Further, consider the importance of a more complex, critical system with multiple interfaces. For example, a basic commercial office block may have a huge range of complexity in systems, such as fire suppression or building management system (BMS).

Avoiding the actual intention of the building if the future operation falls into dispute may encourage a 'merry-go-round of buck-passing', as counsel to the Grenfell inquiry Richard Millett called it.

In contrast with the JCT, the NEC standard form includes an explicate clause for tests and inspections. Understandably, the NEC does not provide the level of detail required for testing, as this is generally specific to the building. It encourages building owners to define the works, and expects them to have the knowledge and understanding to do so.

In a FIDIC contract, tests on completion are covered in a prescribed clause. It is the owner's obligation to detail the procedure for the test and the expected outcome. Passing the test on completion is a precondition to the taking-over certificate so it is vital that the detail of the test is defined by the owner to allow completion.

If the building owner fails to define the test on completion, the parties may incur difficulties when executing the contract.

This type of contract mechanism is common in power and utility projects, such as power plants and renewables –for example, wind turbines. The mechanism serves the purpose of ensuring projects operate, function and perform as per the owner's requirements.

The mechanism is not so common in commercial building projects, despite common failures in the performance and operation of the building that may lead to significant financial loss.

Can stakeholders mitigate potential loss from performance gaps identified in a POE?

There is an opportunity to narrow the gap of knowledge and understanding between building owner and contractor. Greater consideration of the language of the contract can be made when drafting completion provisions that complement a building's future operation and performance.

Commercial building owners often construct singular bespoke projects. In comparison with contractors, owners may be considered less familiar with construction contracts and building performance. Therefore, there may be a greater reliance on consultants who may be less familiar with the owner's business needs and the actual intention of the building.

When procuring a construction contract, building owners have near limitless contract types and clause options available relevant to completion, handover and future operation.

Contract negotiations are one of the first and most important events when making considerations for future building operations. Questions probing the building operation are often overlooked at this stage by building owners until after the contract has been negotiated. Interweaving complex variations into the contract at a later date, such as consideration for future building operations, can often lead to disputes.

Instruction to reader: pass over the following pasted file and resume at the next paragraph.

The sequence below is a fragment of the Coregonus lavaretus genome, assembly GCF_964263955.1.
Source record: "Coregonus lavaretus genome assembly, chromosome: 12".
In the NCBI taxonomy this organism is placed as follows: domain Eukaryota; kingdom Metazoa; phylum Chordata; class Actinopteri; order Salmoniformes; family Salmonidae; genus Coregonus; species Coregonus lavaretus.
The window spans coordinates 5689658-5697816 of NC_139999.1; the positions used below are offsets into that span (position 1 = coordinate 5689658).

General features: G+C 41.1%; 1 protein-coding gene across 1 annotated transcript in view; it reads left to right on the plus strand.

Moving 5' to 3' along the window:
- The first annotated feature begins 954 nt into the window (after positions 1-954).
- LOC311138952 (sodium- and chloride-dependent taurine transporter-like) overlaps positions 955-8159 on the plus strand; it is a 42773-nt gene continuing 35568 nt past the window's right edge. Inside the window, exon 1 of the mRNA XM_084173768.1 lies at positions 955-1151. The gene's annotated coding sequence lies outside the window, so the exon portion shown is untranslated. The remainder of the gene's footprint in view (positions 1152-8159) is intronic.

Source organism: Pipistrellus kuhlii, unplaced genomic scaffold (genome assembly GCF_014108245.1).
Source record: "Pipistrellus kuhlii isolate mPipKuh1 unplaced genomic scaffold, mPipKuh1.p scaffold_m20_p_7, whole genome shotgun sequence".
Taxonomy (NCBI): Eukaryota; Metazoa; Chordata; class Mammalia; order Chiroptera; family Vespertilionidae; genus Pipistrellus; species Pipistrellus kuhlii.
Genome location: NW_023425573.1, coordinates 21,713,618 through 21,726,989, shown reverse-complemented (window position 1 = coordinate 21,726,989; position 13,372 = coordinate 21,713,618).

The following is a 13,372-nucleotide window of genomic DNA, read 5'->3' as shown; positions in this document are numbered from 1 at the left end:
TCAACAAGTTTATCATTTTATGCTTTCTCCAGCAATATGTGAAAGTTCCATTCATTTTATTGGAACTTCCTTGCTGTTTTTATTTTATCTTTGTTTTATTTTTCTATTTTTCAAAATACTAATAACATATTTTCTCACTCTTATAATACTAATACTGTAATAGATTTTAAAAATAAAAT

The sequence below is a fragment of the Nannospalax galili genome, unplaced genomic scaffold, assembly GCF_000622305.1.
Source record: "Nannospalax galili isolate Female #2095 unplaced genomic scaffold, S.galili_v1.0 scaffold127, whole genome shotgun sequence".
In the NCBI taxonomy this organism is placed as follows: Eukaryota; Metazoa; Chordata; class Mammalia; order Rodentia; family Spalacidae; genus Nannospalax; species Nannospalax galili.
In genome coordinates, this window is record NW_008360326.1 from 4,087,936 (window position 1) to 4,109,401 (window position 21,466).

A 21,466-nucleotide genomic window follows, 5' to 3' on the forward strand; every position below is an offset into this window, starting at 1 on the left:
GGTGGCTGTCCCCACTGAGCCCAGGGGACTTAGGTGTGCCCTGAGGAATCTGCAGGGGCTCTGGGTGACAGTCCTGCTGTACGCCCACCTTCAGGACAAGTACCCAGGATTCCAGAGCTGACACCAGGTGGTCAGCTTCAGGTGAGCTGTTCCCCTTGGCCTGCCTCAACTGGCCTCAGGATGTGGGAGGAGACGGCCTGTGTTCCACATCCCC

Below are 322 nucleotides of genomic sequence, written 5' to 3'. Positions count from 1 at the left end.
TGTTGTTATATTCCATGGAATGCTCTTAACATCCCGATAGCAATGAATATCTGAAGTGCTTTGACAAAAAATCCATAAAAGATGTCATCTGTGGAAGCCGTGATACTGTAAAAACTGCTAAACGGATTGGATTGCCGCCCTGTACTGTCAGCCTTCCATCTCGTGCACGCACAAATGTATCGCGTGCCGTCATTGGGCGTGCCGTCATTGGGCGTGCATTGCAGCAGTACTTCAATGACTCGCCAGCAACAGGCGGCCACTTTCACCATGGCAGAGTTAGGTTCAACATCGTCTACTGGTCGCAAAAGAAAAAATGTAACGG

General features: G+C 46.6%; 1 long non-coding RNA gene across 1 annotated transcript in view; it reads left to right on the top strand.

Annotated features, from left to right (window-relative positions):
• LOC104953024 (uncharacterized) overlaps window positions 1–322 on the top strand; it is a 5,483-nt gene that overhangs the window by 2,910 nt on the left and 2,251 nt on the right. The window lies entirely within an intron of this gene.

Can poor operational performance be considered a defect?

Latent defects are those which are hidden, or unknown and usually become apparent after the defect's liability period.

A failure in the operation, function, or performance of a building would not necessarily be considered a defect unless it was explicitly referred to in the construction contract, such as a standard or specification. If it was considered a defect, it may be difficult to dispute, calculate and demonstrate a loss.

Similar, failure in the operation, function, or performance of a building would unlikely be considered a defect in a lease unless specified in a service level agreement (SLA).

For example, if a heating system was being operated inefficiently by a tenant after being commissioned by the contractor, it would only likely be considered a defect if the contract documents or SLA were explicit on how efficiently the system should operate.

Therefore, despite O&M guidance, it is still common for building owners to be unfamiliar with, for example, how to correctly and efficiently operate the central heating system.

If building owners are unsatisfied with the building's systems interface and are unaware of the extent of the building's inefficiencies, there is likely little or no recourse for a claim. However, the cost of running a building inefficiently can be significant over the lifecycle of a building.

Robert Eadie is a Chartered Building Services Engineer and associate technical director of HKA Global